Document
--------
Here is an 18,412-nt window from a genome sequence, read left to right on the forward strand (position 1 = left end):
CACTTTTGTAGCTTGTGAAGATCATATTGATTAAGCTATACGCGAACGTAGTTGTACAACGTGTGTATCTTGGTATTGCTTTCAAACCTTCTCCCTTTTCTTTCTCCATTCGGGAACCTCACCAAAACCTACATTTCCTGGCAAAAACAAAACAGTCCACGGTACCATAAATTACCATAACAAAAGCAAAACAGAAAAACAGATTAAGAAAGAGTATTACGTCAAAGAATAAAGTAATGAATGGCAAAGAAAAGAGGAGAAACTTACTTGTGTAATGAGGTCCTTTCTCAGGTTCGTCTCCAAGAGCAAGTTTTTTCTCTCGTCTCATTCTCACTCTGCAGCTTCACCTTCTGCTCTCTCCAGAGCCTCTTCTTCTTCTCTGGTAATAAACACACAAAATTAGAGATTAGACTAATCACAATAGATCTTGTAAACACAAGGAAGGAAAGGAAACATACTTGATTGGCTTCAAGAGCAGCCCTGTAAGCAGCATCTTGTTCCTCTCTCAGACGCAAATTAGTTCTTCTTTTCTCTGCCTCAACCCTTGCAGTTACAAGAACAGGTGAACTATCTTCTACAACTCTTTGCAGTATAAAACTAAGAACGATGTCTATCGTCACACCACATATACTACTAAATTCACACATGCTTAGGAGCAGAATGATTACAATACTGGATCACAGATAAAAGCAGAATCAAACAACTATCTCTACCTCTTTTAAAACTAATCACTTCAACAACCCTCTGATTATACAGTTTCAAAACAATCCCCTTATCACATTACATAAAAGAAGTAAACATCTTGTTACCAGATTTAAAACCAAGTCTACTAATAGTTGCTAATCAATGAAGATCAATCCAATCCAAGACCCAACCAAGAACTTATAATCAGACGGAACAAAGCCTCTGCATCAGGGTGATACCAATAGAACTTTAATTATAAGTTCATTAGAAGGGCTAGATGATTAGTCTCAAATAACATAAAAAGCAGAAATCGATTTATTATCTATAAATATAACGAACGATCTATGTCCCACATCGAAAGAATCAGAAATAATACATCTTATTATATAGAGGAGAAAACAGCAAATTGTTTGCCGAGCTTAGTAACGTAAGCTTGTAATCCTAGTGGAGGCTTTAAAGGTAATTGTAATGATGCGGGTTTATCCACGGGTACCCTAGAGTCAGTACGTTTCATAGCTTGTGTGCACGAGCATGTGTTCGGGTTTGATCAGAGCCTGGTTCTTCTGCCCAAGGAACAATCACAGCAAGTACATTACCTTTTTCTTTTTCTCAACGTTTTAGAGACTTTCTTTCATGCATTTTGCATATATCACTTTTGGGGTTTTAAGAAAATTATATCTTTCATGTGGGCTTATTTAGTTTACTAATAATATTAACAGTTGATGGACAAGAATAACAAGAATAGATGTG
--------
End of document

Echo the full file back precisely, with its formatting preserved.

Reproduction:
Here is an 18,412-nt window from a genome sequence, read left to right on the forward strand (position 1 = left end):
CACTTTTGTAGCTTGTGAAGATCATATTGATTAAGCTATACGCGAACGTAGTTGTACAACGTGTGTATCTTGGTATTGCTTTCAAACCTTCTCCCTTTTCTTTCTCCATTCGGGAACCTCACCAAAACCTACATTTCCTGGCAAAAACAAAACAGTCCACGGTACCATAAATTACCATAACAAAAGCAAAACAGAAAAACAGATTAAGAAAGAGTATTACGTCAAAGAATAAAGTAATGAATGGCAAAGAAAAGAGGAGAAACTTACTTGTGTAATGAGGTCCTTTCTCAGGTTCGTCTCCAAGAGCAAGTTTTTTCTCTCGTCTCATTCTCACTCTGCAGCTTCACCTTCTGCTCTCTCCAGAGCCTCTTCTTCTTCTCTGGTAATAAACACACAAAATTAGAGATTAGACTAATCACAATAGATCTTGTAAACACAAGGAAGGAAAGGAAACATACTTGATTGGCTTCAAGAGCAGCCCTGTAAGCAGCATCTTGTTCCTCTCTCAGACGCAAATTAGTTCTTCTTTTCTCTGCCTCAACCCTTGCAGTTACAAGAACAGGTGAACTATCTTCTACAACTCTTTGCAGTATAAAACTAAGAACGATGTCTATCGTCACACCACATATACTACTAAATTCACACATGCTTAGGAGCAGAATGATTACAATACTGGATCACAGATAAAAGCAGAATCAAACAACTATCTCTACCTCTTTTAAAACTAATCACTTCAACAACCCTCTGATTATACAGTTTCAAAACAATCCCCTTATCACATTACATAAAAGAAGTAAACATCTTGTTACCAGATTTAAAACCAAGTCTACTAATAGTTGCTAATCAATGAAGATCAATCCAATCCAAGACCCAACCAAGAACTTATAATCAGACGGAACAAAGCCTCTGCATCAGGGTGATACCAATAGAACTTTAATTATAAGTTCATTAGAAGGGCTAGATGATTAGTCTCAAATAACATAAAAAGCAGAAATCGATTTATTATCTATAAATATAACGAACGATCTATGTCCCACATCGAAAGAATCAGAAATAATACATCTTATTATATAGAGGAGAAAACAGCAAATTGTTTGCCGAGCTTAGTAACGTAAGCTTGTAATCCTAGTGGAGGCTTTAAAGGTAATTGTAATGATGCGGGTTTATCCACGGGTACCCTAGAGTCAGTACGTTTCATAGCTTGTGTGCACGAGCATGTGTTCGGGTTTGATCAGAGCCTGGTTCTTCTGCCCAAGGAACAATCACAGCAAGTACATTACCTTTTTCTTTTTCTCAACGTTTTAGAGACTTTCTTTCATGCATTTTGCATATATCACTTTTGGGGTTTTAAGAAAATTATATCTTTCATGTGGGCTTATTTAGTTTACTAATAATATTAACAGTTGATGGACAAGAATAACAAGAATAGATGTG